Crunch into a tart, juicy pickle. Pickling vegetables throughout the summer is one of the best ways to capture the season’s produce. But perhaps that approach is all wrong.
Vinegar is most commonly used to achieve a sour flavor and act as a preservative. This method misses out on the entire reason the world began pickling foods. The goal is to produce fermented vegetables that turn them into healthy probiotic food. When a brine of salt and water is used rather than vinegar, the salt reacts with the bacteria in the vegetables creating good bacteria that helps our digestive systems. However, you can try this out if you need to fix your refrigerator water filter.
The majority of store-bought brands are vinegar pickles, but a few companies are making small-batch fermented vegetables, like Real Pickles and The Brinery.
Probiotics for Digestive Health
Now for a little biology lesson. More than 100 trillion individual bacteria and yeasts live in the gut. Their purpose is to help digest the food we eat and in turn the food we eat feeds them. Eating probiotics gives the bacteria what it requires to maintain optimal functioning of our cells. Think of your body as it’s own ecosystem. That system can easily be thrown out of balance if the wrong bacteria takes over. Eating high starch and high sugar foods leads to our bodies producing more sugar-loving bacteria and yeasts because we are literately feeding these microorganisms. Sugar-loving bacteria throws off the body’s ecosystem causing poor digestion and all the problems this brings. By incorporating probiotic foods into your diet, you are feeding the bacteria that keeps your ecosystem in balance.
How Does Fermentation Work?
In order for fermentation to occur, vegetables sit in a brine at room temperature for about 3 days to 2 weeks. The bacteria required for fermentation are found right on the cucumbers. All plants have naturally occurring bacteria existing on them. When placed in the brine, the bacteria react producing carbon dioxide and lactic acid. Eventually, the conditions within the jar become too acidic for these bacteria to survive and they die out, replaced with bacteria that can better handle the acidic conditions such as Lactobacillus (lactic acid bacteria). It is this bacteria that aids in gut health.
Making Fermented Pickles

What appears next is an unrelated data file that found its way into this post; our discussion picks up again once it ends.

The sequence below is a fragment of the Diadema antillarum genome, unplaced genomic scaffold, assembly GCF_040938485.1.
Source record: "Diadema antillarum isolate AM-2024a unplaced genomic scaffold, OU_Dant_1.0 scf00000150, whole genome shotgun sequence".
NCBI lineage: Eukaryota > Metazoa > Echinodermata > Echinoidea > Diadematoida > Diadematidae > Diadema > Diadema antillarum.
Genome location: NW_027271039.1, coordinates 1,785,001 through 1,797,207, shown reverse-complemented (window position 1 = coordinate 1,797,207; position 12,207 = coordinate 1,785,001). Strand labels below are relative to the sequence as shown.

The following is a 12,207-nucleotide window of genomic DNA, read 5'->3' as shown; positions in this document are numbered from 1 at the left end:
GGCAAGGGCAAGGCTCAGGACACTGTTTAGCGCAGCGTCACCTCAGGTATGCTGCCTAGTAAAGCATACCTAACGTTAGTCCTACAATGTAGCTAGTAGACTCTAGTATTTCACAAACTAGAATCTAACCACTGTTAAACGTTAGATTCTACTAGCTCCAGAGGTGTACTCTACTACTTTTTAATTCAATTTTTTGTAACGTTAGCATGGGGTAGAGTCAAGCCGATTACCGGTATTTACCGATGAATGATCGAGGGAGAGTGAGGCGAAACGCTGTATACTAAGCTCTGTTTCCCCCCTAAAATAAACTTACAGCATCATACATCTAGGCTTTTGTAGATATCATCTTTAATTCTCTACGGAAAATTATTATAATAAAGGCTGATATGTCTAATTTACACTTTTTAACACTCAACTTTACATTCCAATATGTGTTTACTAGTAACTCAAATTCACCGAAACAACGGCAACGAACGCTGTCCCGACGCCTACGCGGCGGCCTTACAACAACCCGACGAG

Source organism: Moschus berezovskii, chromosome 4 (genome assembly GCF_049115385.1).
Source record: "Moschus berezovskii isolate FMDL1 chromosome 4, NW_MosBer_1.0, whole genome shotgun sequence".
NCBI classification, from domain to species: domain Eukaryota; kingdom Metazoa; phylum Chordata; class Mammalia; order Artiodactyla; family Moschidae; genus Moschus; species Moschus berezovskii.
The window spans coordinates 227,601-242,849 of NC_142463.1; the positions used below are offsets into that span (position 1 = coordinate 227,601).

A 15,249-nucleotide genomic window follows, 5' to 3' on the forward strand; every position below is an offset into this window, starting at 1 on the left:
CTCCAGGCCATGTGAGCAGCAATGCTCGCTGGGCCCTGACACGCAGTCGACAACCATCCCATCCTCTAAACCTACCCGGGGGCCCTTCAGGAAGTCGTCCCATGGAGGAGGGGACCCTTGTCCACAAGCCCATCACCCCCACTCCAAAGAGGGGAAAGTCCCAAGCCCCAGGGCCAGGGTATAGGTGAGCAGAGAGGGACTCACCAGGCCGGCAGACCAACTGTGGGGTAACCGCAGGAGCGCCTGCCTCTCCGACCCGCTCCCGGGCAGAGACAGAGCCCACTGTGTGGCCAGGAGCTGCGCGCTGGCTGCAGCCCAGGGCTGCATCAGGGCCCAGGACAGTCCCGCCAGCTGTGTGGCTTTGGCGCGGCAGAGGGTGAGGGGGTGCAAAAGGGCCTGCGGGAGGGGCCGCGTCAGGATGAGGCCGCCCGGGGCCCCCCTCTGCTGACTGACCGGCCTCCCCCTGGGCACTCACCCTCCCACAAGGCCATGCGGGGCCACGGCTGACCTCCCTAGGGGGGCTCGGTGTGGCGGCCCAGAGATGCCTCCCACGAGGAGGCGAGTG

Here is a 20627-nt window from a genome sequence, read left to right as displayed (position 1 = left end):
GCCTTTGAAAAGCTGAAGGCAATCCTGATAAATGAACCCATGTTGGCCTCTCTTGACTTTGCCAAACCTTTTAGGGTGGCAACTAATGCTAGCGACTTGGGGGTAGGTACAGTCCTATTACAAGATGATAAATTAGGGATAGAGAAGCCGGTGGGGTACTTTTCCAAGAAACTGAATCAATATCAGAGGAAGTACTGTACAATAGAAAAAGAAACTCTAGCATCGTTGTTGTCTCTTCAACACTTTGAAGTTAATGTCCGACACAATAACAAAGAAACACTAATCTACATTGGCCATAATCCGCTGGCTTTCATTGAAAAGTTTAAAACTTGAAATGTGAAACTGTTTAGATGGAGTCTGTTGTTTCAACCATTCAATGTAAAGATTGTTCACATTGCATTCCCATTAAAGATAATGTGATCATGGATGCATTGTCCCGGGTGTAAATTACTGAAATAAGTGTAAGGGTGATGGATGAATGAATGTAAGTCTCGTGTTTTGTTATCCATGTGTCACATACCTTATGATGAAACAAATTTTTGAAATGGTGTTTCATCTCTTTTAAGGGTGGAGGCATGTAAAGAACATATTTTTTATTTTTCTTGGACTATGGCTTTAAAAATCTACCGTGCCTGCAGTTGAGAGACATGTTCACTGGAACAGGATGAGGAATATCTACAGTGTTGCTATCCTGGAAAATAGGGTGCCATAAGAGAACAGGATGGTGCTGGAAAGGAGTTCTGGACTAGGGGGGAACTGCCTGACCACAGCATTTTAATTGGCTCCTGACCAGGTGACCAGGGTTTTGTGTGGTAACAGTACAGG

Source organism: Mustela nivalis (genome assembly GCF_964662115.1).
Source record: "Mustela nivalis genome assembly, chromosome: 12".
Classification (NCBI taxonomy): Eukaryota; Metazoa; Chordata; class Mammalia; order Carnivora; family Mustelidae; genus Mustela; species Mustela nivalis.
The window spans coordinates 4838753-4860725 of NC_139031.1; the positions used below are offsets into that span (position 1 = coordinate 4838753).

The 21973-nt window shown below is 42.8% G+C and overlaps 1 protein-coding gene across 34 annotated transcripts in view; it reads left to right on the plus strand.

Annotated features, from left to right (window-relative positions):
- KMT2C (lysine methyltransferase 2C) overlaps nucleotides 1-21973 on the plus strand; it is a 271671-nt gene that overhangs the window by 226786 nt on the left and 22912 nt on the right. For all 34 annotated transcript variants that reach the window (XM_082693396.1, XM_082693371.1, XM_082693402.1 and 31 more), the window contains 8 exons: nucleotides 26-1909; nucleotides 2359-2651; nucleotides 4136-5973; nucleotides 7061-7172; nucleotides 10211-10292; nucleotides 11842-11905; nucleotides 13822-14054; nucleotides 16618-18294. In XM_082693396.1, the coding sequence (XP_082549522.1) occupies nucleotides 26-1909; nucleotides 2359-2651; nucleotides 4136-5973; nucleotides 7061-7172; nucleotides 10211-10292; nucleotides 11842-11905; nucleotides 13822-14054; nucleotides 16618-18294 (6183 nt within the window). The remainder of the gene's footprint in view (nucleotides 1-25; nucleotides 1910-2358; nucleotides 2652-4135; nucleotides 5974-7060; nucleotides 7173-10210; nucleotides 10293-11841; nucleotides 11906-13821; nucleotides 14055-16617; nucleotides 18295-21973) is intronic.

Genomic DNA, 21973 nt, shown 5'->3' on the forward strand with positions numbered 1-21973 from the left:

Fermented foods are super simple to make and it’s easy to customize the flavors to your liking.
For pickles, choose cucumbers that are a good size for your jar. Pickling or “Kirby” cucumbers work well. Persian cucumbers can go limp and do not stay as crisp as the others.
The water must be filtered for the fermentation to take action. Chlorine is added to most municipal water supplies and counters the chemical reaction. If you don’t have a water filter at home, pick-up some filtered water from the store.
As for the container, pickle crocks, wide-mouth glass canning jars or glass jars with clamp lids can be used.
Once all the supplies are gathered, you’re ready to pickle!
Using filtered water, scrub the cucumbers and remove the stems. Then slice into spears.
Dissolve the salt into the water and set aside.
Add in all spices and herbs to the jar, then pack in the cucumbers one spear at a time so that they’re neatly stacked.
Now something is needed to weigh down the cucumbers to keep them submerged in the brine. I like to use a large cucumber by slicing it in half and packing it on top of the jar. Pour in the brine until one inch is left at the top.
Leaving a one inch space at the top of the jar is necessary for air bubbles to escape during the process. The chemical reaction causes pressure to build up inside the jar. If using a jar with a clamp lid, remove the plastic seal. For screw tops, twist in on half way. Then make sure to check on the jar every day and open it to relieve the pressure.
Sometimes fermentation can be temperamental. It will take between three to nine days to fully develop and its important to keep the jar in a stable environment. Store it in a dark place and as close to 75 degrees as possible. Temperature affects the growth and activity of the fermentation process and if kept too high the wrong consistency will result. It’s also possible for the lactobacillus to become too acidic early on in the process and then the food will spoil.
In about five days, you’ll have crisp, sour pickles. Store in the refrigerator for up to two months.
With this basic recipe, you can pickle almost anything. Try it with any vegetable or combination of vegetables and get creative with fresh herbs and spices.
To power your digestive tract, ferment those vegetables.
- Wide-mouth half gallon glass canning jar
- Dark place at 75 degrees for storage
- 4-5 pickling cucumbers - stems removed, sliced and scrubbed
- 4 ½ cups filtered water - must be chlorine free
- 1 ½ tbsp sea salt (1 tsp per cup of water)
- 2 cloves garlic - crushed
- ½ tsp dill seed
- 2 tsp black peppercorns
- 2-3 sprigs of fresh dill
- 3 hot chilies
- Combine water and salt, stirring to dissolve.
- Place garlic, dill seed, peppercorns, fresh dill and chilies into the jar. Then neatly stack the cucumber spears vertically.
- Slice an extra cucumber in half and use it as a weight to keep the spears submerged in the water.
- Pour salt water over the cucumbers and spices, leaving 1 inch at the top. Cover with the lid but only seal part way. If using a jar with a clamp lid, remove the plastic seal. For screw tops, twist in on half way.
- Place in a dark place that is able to maintain a 75 degree temperature.
- Check on the jar every day and open it to relieve the pressure.
- Test the pickles after the third day to make sure the chemical reaction is working properly.
- After 5 to 7 days, the fermentation will be complete. Store in the refrigerator for up to two months.
- Optional seasonings: red pepper flakes, hot chiles, mustard seeds, coriander seeds, fennel seeds, celery leaves, bay leaves, fresh herbs, onion, cinnamon stick, cloves